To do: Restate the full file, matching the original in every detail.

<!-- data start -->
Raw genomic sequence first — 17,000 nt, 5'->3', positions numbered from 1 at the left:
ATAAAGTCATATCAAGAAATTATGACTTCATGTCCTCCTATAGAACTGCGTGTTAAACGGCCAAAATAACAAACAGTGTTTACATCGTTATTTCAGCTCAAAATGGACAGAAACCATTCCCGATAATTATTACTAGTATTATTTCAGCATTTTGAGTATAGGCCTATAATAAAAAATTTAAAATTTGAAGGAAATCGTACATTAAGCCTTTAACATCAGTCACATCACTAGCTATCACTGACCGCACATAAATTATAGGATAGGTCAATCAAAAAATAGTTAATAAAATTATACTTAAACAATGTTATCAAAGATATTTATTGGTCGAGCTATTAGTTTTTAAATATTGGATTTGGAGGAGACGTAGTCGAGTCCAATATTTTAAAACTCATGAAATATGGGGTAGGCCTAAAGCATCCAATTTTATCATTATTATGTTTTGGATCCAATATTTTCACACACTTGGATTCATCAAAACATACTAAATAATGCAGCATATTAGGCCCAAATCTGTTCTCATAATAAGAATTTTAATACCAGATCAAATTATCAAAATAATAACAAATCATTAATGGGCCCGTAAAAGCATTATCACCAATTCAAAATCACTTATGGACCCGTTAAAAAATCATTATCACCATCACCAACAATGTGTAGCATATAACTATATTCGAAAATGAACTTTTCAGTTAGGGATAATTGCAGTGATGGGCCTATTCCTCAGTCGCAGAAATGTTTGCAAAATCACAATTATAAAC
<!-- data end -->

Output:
Raw genomic sequence first — 17,000 nt, 5'->3', positions numbered from 1 at the left:
ATAAAGTCATATCAAGAAATTATGACTTCATGTCCTCCTATAGAACTGCGTGTTAAACGGCCAAAATAACAAACAGTGTTTACATCGTTATTTCAGCTCAAAATGGACAGAAACCATTCCCGATAATTATTACTAGTATTATTTCAGCATTTTGAGTATAGGCCTATAATAAAAAATTTAAAATTTGAAGGAAATCGTACATTAAGCCTTTAACATCAGTCACATCACTAGCTATCACTGACCGCACATAAATTATAGGATAGGTCAATCAAAAAATAGTTAATAAAATTATACTTAAACAATGTTATCAAAGATATTTATTGGTCGAGCTATTAGTTTTTAAATATTGGATTTGGAGGAGACGTAGTCGAGTCCAATATTTTAAAACTCATGAAATATGGGGTAGGCCTAAAGCATCCAATTTTATCATTATTATGTTTTGGATCCAATATTTTCACACACTTGGATTCATCAAAACATACTAAATAATGCAGCATATTAGGCCCAAATCTGTTCTCATAATAAGAATTTTAATACCAGATCAAATTATCAAAATAATAACAAATCATTAATGGGCCCGTAAAAGCATTATCACCAATTCAAAATCACTTATGGACCCGTTAAAAAATCATTATCACCATCACCAACAATGTGTAGCATATAACTATATTCGAAAATGAACTTTTCAGTTAGGGATAATTGCAGTGATGGGCCTATTCCTCAGTCGCAGAAATGTTTGCAAAATCACAATTATAAAC